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“[Some] Patients may benefit from switching to a fully human biologic, such as IV-golimumab, to control disease activity/improve drug tolerance," investigators stated.
In patients with rheumatoid arthritis (RA) with a failure response to intravenous (IV) infliximab, switching to IV-golimumab was proven effective in improving disease activity, according to a study published in Springer.1
“Some patients treated with [a] tumor necrosis factor inhibitor (TNFi) fail to achieve low disease activity, lose response over time, or experience adverse events, often prompting a dose increase, switch to a different TNFi, or switch to a biologic with a different mechanism of action,” investigators stated. “Such patients may benefit from switching to a fully human biologic, such as IV-golimumab, to control disease activity/improve drug tolerance.”
The retrospective, longitudinal single-arm study utilized the American College of Rheumatology’s (ACR’s) Rheumatology Informatics System for Effectiveness (RISE) data to discern differences in disease activity in patients switching from IV-infliximab to IV-golimumab. RISE is a large electronic heath records (EHR) registry that holds information about demographics, diagnoses, medication, laboratory results, disease activity scores, and procedures from 1.6 million patients.
Patients were aged 18 years or older, had a diagnosis of RA between 2014 and 2018, at least 1 IV-infliximab prescription within 6 months of their latest IV-golimumab prescription, and a rheumatoid arthritis disease activity (RADA) measure at both baseline and 1 or more times during the follow-up periods. Disease activity assessments were calculated using the Clinical Disease Activity Index (CDAI). Demographics, including age, race, ethnicity, sex, insurance type, and geographic regions were analyzed within the 12-month period.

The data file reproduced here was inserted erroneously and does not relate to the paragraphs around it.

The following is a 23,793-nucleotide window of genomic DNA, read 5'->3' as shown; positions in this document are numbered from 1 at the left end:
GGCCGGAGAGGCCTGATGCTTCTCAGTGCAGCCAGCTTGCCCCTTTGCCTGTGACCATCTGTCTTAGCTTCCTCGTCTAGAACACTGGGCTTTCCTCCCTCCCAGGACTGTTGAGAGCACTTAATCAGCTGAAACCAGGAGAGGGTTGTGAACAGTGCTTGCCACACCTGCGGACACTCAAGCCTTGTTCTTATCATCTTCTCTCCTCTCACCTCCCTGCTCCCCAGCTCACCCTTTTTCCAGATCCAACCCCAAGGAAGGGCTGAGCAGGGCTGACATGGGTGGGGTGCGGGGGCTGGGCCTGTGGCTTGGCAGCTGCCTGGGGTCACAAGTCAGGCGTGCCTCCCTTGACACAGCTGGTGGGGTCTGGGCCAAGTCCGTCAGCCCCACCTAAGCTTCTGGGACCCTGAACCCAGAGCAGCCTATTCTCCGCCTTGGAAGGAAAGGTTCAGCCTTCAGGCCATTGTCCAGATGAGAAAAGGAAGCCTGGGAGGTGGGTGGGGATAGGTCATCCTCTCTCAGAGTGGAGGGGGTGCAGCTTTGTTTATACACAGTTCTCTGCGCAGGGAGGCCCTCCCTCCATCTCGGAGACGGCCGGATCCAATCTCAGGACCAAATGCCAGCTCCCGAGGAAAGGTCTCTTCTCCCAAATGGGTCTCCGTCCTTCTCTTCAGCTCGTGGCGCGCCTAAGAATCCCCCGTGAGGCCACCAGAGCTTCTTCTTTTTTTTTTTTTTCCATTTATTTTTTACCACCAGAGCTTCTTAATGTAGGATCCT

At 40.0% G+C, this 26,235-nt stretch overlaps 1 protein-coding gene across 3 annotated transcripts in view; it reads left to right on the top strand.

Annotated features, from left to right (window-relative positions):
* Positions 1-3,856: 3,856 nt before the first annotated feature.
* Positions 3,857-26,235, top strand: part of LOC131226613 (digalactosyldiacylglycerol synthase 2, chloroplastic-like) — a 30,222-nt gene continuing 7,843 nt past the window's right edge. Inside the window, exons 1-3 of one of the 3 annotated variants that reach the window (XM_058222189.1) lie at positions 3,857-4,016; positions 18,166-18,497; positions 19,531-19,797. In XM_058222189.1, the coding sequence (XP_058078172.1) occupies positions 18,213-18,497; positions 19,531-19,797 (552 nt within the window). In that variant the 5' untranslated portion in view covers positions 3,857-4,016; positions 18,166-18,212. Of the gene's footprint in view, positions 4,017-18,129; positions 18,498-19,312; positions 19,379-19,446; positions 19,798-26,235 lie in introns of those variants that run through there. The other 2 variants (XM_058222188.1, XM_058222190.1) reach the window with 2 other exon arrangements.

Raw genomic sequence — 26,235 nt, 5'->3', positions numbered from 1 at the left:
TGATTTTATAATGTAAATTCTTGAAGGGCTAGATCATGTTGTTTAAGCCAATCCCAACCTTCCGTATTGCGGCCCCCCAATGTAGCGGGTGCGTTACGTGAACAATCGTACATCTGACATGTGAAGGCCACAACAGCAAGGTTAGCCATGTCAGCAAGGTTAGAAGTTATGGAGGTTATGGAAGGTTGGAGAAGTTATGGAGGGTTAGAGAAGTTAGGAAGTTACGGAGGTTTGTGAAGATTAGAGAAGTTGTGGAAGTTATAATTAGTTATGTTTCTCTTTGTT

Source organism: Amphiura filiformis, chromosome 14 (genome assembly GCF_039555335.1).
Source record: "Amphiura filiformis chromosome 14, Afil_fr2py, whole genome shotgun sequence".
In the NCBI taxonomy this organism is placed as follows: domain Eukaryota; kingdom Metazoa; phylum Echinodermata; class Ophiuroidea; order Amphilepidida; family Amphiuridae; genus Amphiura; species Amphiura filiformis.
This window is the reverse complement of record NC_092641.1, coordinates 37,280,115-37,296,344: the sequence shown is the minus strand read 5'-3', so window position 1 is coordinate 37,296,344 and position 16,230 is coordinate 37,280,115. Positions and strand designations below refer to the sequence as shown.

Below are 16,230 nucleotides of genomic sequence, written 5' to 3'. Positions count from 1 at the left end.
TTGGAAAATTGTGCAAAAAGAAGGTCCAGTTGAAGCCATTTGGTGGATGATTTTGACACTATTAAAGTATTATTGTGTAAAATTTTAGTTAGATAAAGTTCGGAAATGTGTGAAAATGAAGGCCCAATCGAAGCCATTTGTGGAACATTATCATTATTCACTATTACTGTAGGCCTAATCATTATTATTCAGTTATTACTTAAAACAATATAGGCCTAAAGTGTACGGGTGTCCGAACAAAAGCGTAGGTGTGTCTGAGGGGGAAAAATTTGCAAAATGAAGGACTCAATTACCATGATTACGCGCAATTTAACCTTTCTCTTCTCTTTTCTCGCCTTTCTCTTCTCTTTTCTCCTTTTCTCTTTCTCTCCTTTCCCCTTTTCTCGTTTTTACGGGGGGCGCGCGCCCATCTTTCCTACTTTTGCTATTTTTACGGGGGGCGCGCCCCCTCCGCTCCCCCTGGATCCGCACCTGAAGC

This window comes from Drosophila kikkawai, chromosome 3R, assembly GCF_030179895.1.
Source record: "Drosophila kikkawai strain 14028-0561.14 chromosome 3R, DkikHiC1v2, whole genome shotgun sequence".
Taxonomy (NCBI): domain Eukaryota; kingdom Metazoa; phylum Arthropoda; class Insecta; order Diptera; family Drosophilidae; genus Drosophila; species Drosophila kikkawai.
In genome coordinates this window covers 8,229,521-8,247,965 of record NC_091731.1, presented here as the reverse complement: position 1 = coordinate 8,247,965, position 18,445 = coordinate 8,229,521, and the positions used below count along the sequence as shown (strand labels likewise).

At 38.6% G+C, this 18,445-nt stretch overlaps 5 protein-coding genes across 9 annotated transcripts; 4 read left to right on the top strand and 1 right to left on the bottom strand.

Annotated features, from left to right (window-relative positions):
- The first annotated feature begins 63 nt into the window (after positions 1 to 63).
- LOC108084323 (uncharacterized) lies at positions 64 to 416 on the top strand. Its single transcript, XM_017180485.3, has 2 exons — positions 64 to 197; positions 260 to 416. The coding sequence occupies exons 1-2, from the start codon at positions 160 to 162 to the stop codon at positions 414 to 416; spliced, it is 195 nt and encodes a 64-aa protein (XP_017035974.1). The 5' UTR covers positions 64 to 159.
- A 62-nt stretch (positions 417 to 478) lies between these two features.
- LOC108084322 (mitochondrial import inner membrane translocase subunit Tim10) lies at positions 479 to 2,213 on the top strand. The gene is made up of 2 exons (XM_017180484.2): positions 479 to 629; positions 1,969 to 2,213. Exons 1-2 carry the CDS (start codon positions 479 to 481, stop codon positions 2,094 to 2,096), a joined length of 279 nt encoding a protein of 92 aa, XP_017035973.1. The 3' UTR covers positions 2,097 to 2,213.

At enrollment, most patients with RA reported moderate-to-high disease activity (CDAI: 73% [38/52]). The mean age was 65.3 years, 81% were female, and 74% were White. Of the eligible patients with a baseline and follow-up RADA measure, 100 and 63 had IV-golimumab persistence at the ≥ 6 and ≥ 9 month follow-ups, respectively.
Of the 52 patients with CDAI information available at 6 months, patients showed significant improvements in disease activity, with scores improving from 21.3 to 14.1 (p < 0.0001), which remained through 12 months. Disease activity decreased from 73% to 56% and low or remitted disease activity increased from 27% to 44% (p < 0.001).
Patients who used IV-golimumab during the follow-up periods were included, which may have possibly created a responder/selection bias. Confounding by indication may have occurred due to the single-arm, longitudinal study design. The reasons for patients switching medications, the length of time on IV-infliximab, and dose changes were not included in the study. Lastly, the follow-up period was comparably short for patients with RA. Longer studies will be beneficial in analyzing the long-term effectiveness of this medication.
“Results of this study using RISE data suggest that IV-golimumab is effective in improving RA disease activity in a patient population switching directly from IV-infliximab,” investigators concluded. “Given the limited real-world data documenting efficacy of IV-infliximab-to-IV-golimumab switching, these results are clinically meaningful and may assist clinicians in providing patients with improved and sustained outcomes.”
Tesser J, Lin I, Shiff NJ, et al. Improvement in disease activity among patients with rheumatoid arthritis who switched from intravenous infliximab to intravenous golimumab in the ACR RISE registry [published online ahead of print, 2022 Mar 21]. Clin Rheumatol. 2022;10.1007/s10067-022-06116-z. doi:10.1007/s10067-022-06116-z